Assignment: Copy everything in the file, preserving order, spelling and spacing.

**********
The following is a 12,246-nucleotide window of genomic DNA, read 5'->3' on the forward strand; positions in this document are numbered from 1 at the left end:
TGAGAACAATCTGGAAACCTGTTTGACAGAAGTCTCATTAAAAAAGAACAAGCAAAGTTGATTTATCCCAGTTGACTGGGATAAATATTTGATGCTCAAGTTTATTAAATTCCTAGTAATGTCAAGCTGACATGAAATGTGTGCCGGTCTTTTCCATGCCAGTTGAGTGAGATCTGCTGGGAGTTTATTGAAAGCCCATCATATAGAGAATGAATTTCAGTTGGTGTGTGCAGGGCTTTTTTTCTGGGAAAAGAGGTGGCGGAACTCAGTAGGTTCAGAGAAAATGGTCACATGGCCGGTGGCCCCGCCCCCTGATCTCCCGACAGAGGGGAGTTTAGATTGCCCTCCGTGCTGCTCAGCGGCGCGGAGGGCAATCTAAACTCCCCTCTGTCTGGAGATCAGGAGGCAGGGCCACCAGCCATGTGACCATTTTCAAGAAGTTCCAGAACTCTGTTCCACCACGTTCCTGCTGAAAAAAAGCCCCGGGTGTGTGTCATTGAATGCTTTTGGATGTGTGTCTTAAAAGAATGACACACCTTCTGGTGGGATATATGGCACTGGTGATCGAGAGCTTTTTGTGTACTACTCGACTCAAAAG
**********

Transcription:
The following is a 12,246-nucleotide window of genomic DNA, read 5'->3' on the forward strand; positions in this document are numbered from 1 at the left end:
TGAGAACAATCTGGAAACCTGTTTGACAGAAGTCTCATTAAAAAAGAACAAGCAAAGTTGATTTATCCCAGTTGACTGGGATAAATATTTGATGCTCAAGTTTATTAAATTCCTAGTAATGTCAAGCTGACATGAAATGTGTGCCGGTCTTTTCCATGCCAGTTGAGTGAGATCTGCTGGGAGTTTATTGAAAGCCCATCATATAGAGAATGAATTTCAGTTGGTGTGTGCAGGGCTTTTTTTCTGGGAAAAGAGGTGGCGGAACTCAGTAGGTTCAGAGAAAATGGTCACATGGCCGGTGGCCCCGCCCCCTGATCTCCCGACAGAGGGGAGTTTAGATTGCCCTCCGTGCTGCTCAGCGGCGCGGAGGGCAATCTAAACTCCCCTCTGTCTGGAGATCAGGAGGCAGGGCCACCAGCCATGTGACCATTTTCAAGAAGTTCCAGAACTCTGTTCCACCACGTTCCTGCTGAAAAAAAGCCCCGGGTGTGTGTCATTGAATGCTTTTGGATGTGTGTCTTAAAAGAATGACACACCTTCTGGTGGGATATATGGCACTGGTGATCGAGAGCTTTTTGTGTACTACTCGACTCAAAAG